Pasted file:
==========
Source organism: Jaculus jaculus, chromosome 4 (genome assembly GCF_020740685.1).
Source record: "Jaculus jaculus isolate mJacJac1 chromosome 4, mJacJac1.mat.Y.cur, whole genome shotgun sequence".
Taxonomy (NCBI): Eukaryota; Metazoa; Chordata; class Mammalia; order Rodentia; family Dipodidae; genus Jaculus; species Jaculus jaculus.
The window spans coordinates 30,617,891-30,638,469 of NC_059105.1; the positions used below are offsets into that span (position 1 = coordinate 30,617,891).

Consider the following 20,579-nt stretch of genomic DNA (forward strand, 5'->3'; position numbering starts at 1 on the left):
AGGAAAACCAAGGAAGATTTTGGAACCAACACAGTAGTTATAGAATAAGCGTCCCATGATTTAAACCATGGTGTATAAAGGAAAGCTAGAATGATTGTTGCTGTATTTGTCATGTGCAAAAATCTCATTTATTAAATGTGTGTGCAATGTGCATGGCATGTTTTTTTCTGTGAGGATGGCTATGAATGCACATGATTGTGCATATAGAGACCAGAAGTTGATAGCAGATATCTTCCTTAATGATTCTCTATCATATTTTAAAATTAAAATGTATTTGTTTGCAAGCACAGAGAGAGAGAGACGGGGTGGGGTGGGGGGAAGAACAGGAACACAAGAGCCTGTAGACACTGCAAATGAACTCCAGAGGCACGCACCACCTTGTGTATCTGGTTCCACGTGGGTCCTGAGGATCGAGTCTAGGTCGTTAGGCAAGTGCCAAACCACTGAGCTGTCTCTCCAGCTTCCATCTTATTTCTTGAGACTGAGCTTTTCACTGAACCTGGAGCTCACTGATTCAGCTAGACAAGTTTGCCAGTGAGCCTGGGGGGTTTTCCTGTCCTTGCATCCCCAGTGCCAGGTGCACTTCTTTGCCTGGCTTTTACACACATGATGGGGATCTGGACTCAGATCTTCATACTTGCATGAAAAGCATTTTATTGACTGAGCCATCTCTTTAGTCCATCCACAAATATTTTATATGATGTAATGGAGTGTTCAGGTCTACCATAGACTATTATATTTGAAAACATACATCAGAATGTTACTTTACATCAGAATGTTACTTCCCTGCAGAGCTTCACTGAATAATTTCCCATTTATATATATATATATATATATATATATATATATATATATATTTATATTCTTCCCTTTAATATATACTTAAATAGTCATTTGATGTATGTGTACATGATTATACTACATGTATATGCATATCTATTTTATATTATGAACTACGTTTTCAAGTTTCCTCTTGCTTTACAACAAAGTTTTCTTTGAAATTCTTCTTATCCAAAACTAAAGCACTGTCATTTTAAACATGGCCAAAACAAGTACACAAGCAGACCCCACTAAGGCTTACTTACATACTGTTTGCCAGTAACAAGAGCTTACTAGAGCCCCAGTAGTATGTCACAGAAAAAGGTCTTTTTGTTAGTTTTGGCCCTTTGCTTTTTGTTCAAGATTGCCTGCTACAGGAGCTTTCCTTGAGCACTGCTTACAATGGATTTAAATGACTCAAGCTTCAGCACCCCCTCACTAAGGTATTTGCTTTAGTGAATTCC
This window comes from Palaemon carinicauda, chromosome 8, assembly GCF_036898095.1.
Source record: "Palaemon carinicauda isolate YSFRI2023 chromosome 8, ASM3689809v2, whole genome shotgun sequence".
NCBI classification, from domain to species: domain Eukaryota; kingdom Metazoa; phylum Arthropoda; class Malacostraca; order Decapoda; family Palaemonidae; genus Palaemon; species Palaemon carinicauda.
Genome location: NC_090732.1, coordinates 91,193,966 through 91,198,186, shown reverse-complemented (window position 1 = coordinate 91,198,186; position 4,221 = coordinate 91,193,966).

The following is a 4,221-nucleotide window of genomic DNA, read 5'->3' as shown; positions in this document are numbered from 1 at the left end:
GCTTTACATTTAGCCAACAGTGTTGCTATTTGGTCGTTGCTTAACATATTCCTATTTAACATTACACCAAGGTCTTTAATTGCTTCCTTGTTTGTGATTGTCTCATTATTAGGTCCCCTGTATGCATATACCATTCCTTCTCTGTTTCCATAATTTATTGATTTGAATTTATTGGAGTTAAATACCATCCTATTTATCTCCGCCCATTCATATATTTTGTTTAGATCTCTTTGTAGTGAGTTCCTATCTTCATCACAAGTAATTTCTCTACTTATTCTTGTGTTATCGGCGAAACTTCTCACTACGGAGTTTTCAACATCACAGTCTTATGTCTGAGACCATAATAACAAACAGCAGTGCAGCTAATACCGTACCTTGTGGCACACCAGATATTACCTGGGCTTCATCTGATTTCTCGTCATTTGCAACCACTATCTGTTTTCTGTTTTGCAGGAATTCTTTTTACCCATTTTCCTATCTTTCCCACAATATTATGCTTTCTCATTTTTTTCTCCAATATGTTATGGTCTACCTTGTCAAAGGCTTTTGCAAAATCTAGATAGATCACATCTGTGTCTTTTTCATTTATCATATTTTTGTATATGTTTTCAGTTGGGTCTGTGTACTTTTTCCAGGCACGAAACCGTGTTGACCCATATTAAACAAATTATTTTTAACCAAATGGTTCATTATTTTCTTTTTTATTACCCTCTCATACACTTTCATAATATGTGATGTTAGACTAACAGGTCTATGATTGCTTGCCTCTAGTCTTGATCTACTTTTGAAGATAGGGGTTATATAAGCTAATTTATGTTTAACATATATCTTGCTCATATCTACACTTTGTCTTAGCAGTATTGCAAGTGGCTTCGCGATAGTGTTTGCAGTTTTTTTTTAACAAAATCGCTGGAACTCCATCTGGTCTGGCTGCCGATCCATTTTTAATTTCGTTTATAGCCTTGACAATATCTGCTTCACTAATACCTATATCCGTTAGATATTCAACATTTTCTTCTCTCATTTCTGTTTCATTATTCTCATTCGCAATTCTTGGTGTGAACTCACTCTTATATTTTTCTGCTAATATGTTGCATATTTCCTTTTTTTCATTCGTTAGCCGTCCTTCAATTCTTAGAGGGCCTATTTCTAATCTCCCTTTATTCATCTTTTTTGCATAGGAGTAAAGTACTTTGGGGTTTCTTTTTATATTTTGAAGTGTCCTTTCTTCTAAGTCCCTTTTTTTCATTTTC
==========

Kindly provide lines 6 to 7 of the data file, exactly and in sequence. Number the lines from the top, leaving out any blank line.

AGGAAAACCAAGGAAGATTTTGGAACCAACACAGTAGTTATAGAATAAGCGTCCCATGATTTAAACCATGGTGTATAAAGGAAAGCTAGAATGATTGTTGCTGTATTTGTCATGTGCAAAAATCTCATTTATTAAATGTGTGTGCAATGTGCATGGCATGTTTTTTTCTGTGAGGATGGCTATGAATGCACATGATTGTGCATATAGAGACCAGAAGTTGATAGCAGATATCTTCCTTAATGATTCTCTATCATATTTTAAAATTAAAATGTATTTGTTTGCAAGCACAGAGAGAGAGAGACGGGGTGGGGTGGGGGGAAGAACAGGAACACAAGAGCCTGTAGACACTGCAAATGAACTCCAGAGGCACGCACCACCTTGTGTATCTGGTTCCACGTGGGTCCTGAGGATCGAGTCTAGGTCGTTAGGCAAGTGCCAAACCACTGAGCTGTCTCTCCAGCTTCCATCTTATTTCTTGAGACTGAGCTTTTCACTGAACCTGGAGCTCACTGATTCAGCTAGACAAGTTTGCCAGTGAGCCTGGGGGGTTTTCCTGTCCTTGCATCCCCAGTGCCAGGTGCACTTCTTTGCCTGGCTTTTACACACATGATGGGGATCTGGACTCAGATCTTCATACTTGCATGAAAAGCATTTTATTGACTGAGCCATCTCTTTAGTCCATCCACAAATATTTTATATGATGTAATGGAGTGTTCAGGTCTACCATAGACTATTATATTTGAAAACATACATCAGAATGTTACTTTACATCAGAATGTTACTTCCCTGCAGAGCTTCACTGAATAATTTCCCATTTATATATATATATATATATATATATATATATATATATATATTTATATTCTTCCCTTTAATATATACTTAAATAGTCATTTGATGTATGTGTACATGATTATACTACATGTATATGCATATCTATTTTATATTATGAACTACGTTTTCAAGTTTCCTCTTGCTTTACAACAAAGTTTTCTTTGAAATTCTTCTTATCCAAAACTAAAGCACTGTCATTTTAAACATGGCCAAAACAAGTACACAAGCAGACCCCACTAAGGCTTACTTACATACTGTTTGCCAGTAACAAGAGCTTACTAGAGCCCCAGTAGTATGTCACAGAAAAAGGTCTTTTTGTTAGTTTTGGCCCTTTGCTTTTTGTTCAAGATTGCCTGCTACAGGAGCTTTCCTTGAGCACTGCTTACAATGGATTTAAATGACTCAAGCTTCAGCACCCCCTCACTAAGGTATTTGCTTTAGTGAATTCC
This window comes from Palaemon carinicauda, chromosome 8, assembly GCF_036898095.1.